Rezaian’s family, friends, and employers have unanimously dismissed the charges, and the arrest has been widely interpreted by human rights organizations and political analysts as being motivated by hardline animosity toward the West. The duration of his imprisonment has also been linked to the P5+1 nuclear negotiations, which completed on July 14, shortly after Rezaian had finally had his first hearings.
He has been held in prison since July 2014, and his mother told the AP that the Iranian legal code does not allow for him to remain in prison for more than a year without sentencing. Much of his imprisonment has entailed solitary confinement, and most of his family’s attempts to visit him have been obstructed.
Even in the case of the last hearing, the AP reports that Rezaian’s mother, Mary and brother, Ali were barred from entering the courtroom. They were present outside along with Rezaian’s wife Yeganeh Salehi, a journalist for the United Arab Emirates’ The National newspaper, who was arrested alongside Rezaian but later released on bail. Ahsan speculates that she may be brought to trial shortly after her husband has been sentenced.
Whether that sentencing will take place next week is not certain. Ahsan’s speculations are not backed up by anything official from the Iranian judiciary, which has been secretive throughout the process, failing to so much as announce the charges against the prisoner until April 20. For several months of his detention, his precise whereabouts were not known to his family or to the press.
Washington Post executive editor Martin Baron said in a recent statement, “The process has been anything but transparent and just, and that pattern persists. The only thing that is clear is Jason’s innocence.”
Last month the paper filed a petition with the United Nations Human Rights Council’s Working Group on Arbitrary Detentions as part of an effort to advocate for the journalist’s release. But the newfound pressure on this particular issue merely adds to perennial advocacy that is directed at Iran’s widespread targeting and repression of both foreign and domestic media.
The Committee to Protect Journalists consistently ranks Iran among the worst jailers of journalists in the world. And this stems from the regime’s apparent perception of the media as little more than a propaganda arm for its own interests. In reporting on the recent shut-down of an Iranian newspaper that had criticized the nuclear deal with the P5+1, Iran Wire pointed out that Iran’s media law states that all outlets “must obey and follow any instructions received from the Supreme National Security Council” and “avoid publishing defamation against Iranian authorities.”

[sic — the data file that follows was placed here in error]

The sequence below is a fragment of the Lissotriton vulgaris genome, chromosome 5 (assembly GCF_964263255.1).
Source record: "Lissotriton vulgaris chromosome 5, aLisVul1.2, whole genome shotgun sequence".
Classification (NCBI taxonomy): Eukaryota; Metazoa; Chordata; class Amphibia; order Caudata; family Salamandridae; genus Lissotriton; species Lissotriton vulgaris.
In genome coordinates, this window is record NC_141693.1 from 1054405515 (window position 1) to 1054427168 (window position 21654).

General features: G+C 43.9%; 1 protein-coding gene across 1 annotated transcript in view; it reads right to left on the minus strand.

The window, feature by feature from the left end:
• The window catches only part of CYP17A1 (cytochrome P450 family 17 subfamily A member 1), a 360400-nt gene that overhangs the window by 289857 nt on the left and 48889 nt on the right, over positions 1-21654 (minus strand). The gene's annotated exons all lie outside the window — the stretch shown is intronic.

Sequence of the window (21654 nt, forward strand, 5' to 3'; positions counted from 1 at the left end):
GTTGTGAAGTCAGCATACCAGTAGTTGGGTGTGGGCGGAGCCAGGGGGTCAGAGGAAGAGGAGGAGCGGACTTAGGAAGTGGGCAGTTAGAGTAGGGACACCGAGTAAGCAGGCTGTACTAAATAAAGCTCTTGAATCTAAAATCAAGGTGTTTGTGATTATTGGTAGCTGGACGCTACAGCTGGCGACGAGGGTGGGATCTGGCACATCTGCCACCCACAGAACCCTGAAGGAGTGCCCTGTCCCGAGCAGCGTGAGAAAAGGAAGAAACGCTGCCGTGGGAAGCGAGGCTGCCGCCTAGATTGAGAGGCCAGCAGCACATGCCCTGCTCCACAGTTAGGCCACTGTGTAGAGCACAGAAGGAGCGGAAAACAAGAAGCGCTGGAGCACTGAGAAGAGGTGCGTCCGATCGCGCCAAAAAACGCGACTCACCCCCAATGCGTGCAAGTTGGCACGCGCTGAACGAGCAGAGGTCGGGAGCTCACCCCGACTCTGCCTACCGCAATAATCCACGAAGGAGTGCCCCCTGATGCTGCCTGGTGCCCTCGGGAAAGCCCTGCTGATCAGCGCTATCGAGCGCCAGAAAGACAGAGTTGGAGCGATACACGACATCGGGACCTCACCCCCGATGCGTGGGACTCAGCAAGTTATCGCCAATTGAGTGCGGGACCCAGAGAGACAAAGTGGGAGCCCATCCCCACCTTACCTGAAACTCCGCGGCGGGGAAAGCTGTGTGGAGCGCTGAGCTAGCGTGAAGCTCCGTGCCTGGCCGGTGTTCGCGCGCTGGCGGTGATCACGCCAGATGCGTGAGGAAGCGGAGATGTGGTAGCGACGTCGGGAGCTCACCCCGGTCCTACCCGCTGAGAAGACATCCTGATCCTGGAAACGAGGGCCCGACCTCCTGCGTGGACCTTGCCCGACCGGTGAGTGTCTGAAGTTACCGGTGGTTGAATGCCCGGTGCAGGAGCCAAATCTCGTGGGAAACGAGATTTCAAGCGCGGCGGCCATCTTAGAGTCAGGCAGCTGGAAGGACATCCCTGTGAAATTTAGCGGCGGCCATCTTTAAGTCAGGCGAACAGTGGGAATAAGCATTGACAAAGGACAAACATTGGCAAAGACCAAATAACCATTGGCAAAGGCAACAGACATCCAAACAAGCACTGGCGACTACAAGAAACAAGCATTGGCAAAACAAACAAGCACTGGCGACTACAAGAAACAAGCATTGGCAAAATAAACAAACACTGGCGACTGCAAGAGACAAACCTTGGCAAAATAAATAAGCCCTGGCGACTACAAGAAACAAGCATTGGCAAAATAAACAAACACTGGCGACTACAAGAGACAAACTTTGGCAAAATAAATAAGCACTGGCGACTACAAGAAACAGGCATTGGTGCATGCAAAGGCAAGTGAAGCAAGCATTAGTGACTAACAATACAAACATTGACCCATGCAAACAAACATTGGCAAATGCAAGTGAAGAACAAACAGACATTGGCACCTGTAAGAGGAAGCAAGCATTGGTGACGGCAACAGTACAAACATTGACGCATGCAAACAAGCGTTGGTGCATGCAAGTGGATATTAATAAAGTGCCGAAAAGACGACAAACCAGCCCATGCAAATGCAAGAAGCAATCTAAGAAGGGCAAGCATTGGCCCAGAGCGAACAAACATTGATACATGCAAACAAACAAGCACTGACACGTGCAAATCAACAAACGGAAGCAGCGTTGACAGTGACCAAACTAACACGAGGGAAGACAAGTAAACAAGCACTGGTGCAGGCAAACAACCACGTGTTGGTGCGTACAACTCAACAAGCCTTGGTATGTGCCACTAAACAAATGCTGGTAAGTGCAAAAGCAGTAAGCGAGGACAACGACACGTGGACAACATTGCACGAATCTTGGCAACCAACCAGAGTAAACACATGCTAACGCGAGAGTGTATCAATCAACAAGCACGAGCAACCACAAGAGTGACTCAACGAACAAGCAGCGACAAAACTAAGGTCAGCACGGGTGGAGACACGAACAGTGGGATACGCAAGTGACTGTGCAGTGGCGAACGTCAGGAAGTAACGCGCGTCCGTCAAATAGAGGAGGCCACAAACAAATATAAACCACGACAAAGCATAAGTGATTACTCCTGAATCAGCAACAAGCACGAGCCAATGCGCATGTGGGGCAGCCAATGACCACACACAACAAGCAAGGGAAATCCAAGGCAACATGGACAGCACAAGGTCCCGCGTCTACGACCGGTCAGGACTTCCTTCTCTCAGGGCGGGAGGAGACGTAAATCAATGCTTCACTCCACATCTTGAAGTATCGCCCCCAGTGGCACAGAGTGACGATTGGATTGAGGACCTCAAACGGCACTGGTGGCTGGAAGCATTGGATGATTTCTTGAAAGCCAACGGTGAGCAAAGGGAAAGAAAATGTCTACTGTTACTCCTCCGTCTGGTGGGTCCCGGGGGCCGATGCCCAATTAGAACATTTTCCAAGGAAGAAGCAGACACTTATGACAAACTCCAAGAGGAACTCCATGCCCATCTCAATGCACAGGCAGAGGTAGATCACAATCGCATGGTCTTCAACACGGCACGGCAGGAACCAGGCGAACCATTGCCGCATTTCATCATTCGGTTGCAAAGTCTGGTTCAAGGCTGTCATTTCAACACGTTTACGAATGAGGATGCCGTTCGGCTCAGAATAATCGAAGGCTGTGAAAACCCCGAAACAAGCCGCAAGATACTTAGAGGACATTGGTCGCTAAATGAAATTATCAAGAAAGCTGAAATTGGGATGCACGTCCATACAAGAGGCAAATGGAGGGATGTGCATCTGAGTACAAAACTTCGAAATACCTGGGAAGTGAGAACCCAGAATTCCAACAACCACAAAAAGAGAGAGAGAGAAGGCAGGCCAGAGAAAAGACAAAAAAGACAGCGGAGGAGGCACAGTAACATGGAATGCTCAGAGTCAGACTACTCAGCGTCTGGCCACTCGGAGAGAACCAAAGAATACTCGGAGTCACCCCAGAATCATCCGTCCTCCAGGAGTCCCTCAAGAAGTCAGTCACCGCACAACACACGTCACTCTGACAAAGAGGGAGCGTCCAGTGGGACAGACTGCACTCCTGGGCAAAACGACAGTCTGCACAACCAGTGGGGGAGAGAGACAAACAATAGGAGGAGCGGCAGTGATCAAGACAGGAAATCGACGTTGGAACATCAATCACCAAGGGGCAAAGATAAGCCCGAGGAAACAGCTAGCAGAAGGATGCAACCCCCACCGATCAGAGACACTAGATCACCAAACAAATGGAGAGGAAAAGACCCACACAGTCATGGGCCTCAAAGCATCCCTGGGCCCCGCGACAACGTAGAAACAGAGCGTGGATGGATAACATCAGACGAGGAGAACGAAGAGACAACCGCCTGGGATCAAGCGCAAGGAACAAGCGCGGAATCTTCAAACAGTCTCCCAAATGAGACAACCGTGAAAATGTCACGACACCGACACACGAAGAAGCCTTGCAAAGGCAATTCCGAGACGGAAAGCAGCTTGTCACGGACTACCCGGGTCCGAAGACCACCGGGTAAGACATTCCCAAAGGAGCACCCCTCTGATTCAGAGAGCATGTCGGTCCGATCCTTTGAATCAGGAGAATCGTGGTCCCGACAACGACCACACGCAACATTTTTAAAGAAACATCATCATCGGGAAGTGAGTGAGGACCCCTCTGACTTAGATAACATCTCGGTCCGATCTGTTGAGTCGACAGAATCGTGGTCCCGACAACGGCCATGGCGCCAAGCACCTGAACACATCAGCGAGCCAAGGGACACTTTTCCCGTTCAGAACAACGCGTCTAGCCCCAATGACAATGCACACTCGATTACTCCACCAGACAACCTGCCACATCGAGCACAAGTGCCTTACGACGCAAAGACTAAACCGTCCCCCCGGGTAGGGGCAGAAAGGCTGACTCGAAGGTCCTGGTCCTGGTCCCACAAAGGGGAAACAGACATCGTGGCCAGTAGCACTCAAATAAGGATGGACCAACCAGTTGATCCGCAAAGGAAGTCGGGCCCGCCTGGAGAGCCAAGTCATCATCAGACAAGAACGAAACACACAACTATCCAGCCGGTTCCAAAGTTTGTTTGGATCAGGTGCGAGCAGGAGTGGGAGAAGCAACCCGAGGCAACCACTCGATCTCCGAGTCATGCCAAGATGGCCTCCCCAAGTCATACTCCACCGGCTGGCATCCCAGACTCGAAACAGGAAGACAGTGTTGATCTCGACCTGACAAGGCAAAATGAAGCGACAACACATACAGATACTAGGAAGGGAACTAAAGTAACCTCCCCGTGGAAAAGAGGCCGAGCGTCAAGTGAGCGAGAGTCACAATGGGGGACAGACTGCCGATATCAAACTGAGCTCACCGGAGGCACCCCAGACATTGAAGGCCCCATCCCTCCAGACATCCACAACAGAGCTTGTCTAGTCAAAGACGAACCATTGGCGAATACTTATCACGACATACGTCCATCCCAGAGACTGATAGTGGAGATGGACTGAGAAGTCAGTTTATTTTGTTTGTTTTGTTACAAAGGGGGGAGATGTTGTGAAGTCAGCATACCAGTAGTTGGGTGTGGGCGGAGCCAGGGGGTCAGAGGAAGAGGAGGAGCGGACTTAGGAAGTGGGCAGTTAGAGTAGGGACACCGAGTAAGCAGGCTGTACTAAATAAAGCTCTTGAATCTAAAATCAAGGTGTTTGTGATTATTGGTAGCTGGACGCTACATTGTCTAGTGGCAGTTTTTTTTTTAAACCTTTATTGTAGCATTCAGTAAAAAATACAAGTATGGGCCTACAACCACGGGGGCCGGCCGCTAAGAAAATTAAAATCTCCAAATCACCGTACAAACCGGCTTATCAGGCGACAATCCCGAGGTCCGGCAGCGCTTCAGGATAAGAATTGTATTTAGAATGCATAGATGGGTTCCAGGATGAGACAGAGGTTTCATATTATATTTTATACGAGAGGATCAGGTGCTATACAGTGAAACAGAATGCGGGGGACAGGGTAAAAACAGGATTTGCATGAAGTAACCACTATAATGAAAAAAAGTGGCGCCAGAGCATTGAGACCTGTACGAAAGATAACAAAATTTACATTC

Rezaian’s charges stem in part from claims that he communicated with persons in the West about Iran’s economics and foreign policy. His brother has characterized this charging Rezaian with a crime for watching domestic news and talking about it with friends.
Tehran has a long and ongoing history of backlash against persons who expose facts that are inconvenient to its rule or contrary to its narratives. Naturally, this includes facts about Iranian human rights abuses. In July, the International Campaign for Human Rights in Iran reported that Tehran had launched a new series of PR attacks on Ahmad Shaheed, the UN’s special rapporteur for human rights in Iran. The Iranian regime routinely attempts to paint Shaheed and other human rights defenders as politically motivated in their criticism of Iran’s record-breaking rate of executions, its censorship, its arbitrary detentions, and so on.
Human rights advocates who are also Iranian citizens may themselves become subject to human rights violations as part of efforts to prevent them from further exposing the same. The International Campaign claimed on Monday that this is the only motive that could explain the recent treatment of prominent human rights activist Narges Mohammadi, who has been denied urgent medical care after being returned to prison to finish serving a sentence on charges including propaganda against the state.
Mohammadi has been targeted by the regime for much longer than Jason Rezaian and her life is in immediate danger if she does not receive care from a specialist for the neurological paralysis she is reportedly experiencing. Yet Rezaian is a much more familiar name in the West, owing to his dual American-Iranian citizenship and the advocacy for him that is based in the West.
Because of this, it is possible that his sentencing may increase general awareness of related human rights issues and problems with the Iranian legal system. In April, the International Campaign, among other groups, issued statements expressing hope that the end of negotiations over the Iran nuclear issue would bring some attention back to the issue of Iran’s human rights. But so far, much of the international media remains focused on the question of whether the nuclear agreement will be approved by the US Congress.
Some opponents of that deal worry that the associated sanctions relief will increase Iran’s ability to enact human rights violations both at home and abroad. By contrast, US President Barack Obama has said that he believes it possible that the Iranian regime might moderate from within on the basis of its expanded relations with the international community. But Obama also publicly regarded Iranian President Hassan Rouhani as a moderate, and this sentiment has been rejected by Iranian reformists, and even by a number of Rouhani’s former supporters.
In an article suggesting that the nuclear agreement could lead to worse abuses of human rights, particularly against Iranians with LGBT identities, The Tower quoted prominent gay Iranian poet Payam Feili as saying “nothing essential has changed” at the time of Rouhani’s election in 2013.